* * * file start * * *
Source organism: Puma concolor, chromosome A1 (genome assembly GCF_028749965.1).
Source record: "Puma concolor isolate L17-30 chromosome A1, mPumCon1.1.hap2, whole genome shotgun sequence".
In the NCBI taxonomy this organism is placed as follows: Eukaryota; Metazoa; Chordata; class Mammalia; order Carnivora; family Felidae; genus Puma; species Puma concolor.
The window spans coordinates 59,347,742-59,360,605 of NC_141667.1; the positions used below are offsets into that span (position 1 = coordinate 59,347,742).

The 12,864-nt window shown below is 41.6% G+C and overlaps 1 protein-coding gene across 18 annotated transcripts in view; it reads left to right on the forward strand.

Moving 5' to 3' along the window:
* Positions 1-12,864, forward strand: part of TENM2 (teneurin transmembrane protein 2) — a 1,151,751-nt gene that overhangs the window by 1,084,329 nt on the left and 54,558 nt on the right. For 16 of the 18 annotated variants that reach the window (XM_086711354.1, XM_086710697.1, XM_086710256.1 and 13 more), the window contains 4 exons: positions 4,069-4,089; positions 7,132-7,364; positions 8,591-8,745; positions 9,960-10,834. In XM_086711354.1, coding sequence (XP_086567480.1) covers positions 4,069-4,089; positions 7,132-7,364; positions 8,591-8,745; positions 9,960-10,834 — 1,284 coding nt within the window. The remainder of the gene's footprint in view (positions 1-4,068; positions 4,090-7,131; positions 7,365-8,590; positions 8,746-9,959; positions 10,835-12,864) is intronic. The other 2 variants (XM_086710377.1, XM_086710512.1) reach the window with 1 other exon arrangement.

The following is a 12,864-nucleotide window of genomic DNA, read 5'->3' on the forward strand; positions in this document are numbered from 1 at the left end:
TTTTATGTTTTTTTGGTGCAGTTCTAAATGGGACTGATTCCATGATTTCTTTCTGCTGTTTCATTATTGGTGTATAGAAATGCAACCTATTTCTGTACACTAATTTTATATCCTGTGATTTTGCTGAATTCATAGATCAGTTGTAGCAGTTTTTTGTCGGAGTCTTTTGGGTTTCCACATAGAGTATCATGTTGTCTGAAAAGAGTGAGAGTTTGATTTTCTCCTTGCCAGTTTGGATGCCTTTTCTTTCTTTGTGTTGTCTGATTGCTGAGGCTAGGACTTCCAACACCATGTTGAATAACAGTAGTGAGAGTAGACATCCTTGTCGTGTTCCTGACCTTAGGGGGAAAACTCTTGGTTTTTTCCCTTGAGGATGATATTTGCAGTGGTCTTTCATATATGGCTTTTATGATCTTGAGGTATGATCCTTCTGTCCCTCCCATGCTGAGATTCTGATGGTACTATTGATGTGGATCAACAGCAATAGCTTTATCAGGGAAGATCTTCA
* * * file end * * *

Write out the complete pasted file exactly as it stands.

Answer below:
Source organism: Puma concolor, chromosome A1 (genome assembly GCF_028749965.1).
Source record: "Puma concolor isolate L17-30 chromosome A1, mPumCon1.1.hap2, whole genome shotgun sequence".
In the NCBI taxonomy this organism is placed as follows: Eukaryota; Metazoa; Chordata; class Mammalia; order Carnivora; family Felidae; genus Puma; species Puma concolor.
The window spans coordinates 59,347,742-59,360,605 of NC_141667.1; the positions used below are offsets into that span (position 1 = coordinate 59,347,742).

The 12,864-nt window shown below is 41.6% G+C and overlaps 1 protein-coding gene across 18 annotated transcripts in view; it reads left to right on the forward strand.

Moving 5' to 3' along the window:
* Positions 1-12,864, forward strand: part of TENM2 (teneurin transmembrane protein 2) — a 1,151,751-nt gene that overhangs the window by 1,084,329 nt on the left and 54,558 nt on the right. For 16 of the 18 annotated variants that reach the window (XM_086711354.1, XM_086710697.1, XM_086710256.1 and 13 more), the window contains 4 exons: positions 4,069-4,089; positions 7,132-7,364; positions 8,591-8,745; positions 9,960-10,834. In XM_086711354.1, coding sequence (XP_086567480.1) covers positions 4,069-4,089; positions 7,132-7,364; positions 8,591-8,745; positions 9,960-10,834 — 1,284 coding nt within the window. The remainder of the gene's footprint in view (positions 1-4,068; positions 4,090-7,131; positions 7,365-8,590; positions 8,746-9,959; positions 10,835-12,864) is intronic. The other 2 variants (XM_086710377.1, XM_086710512.1) reach the window with 1 other exon arrangement.

The following is a 12,864-nucleotide window of genomic DNA, read 5'->3' on the forward strand; positions in this document are numbered from 1 at the left end:
TTTTATGTTTTTTTGGTGCAGTTCTAAATGGGACTGATTCCATGATTTCTTTCTGCTGTTTCATTATTGGTGTATAGAAATGCAACCTATTTCTGTACACTAATTTTATATCCTGTGATTTTGCTGAATTCATAGATCAGTTGTAGCAGTTTTTTGTCGGAGTCTTTTGGGTTTCCACATAGAGTATCATGTTGTCTGAAAAGAGTGAGAGTTTGATTTTCTCCTTGCCAGTTTGGATGCCTTTTCTTTCTTTGTGTTGTCTGATTGCTGAGGCTAGGACTTCCAACACCATGTTGAATAACAGTAGTGAGAGTAGACATCCTTGTCGTGTTCCTGACCTTAGGGGGAAAACTCTTGGTTTTTTCCCTTGAGGATGATATTTGCAGTGGTCTTTCATATATGGCTTTTATGATCTTGAGGTATGATCCTTCTGTCCCTCCCATGCTGAGATTCTGATGGTACTATTGATGTGGATCAACAGCAATAGCTTTATCAGGGAAGATCTTCA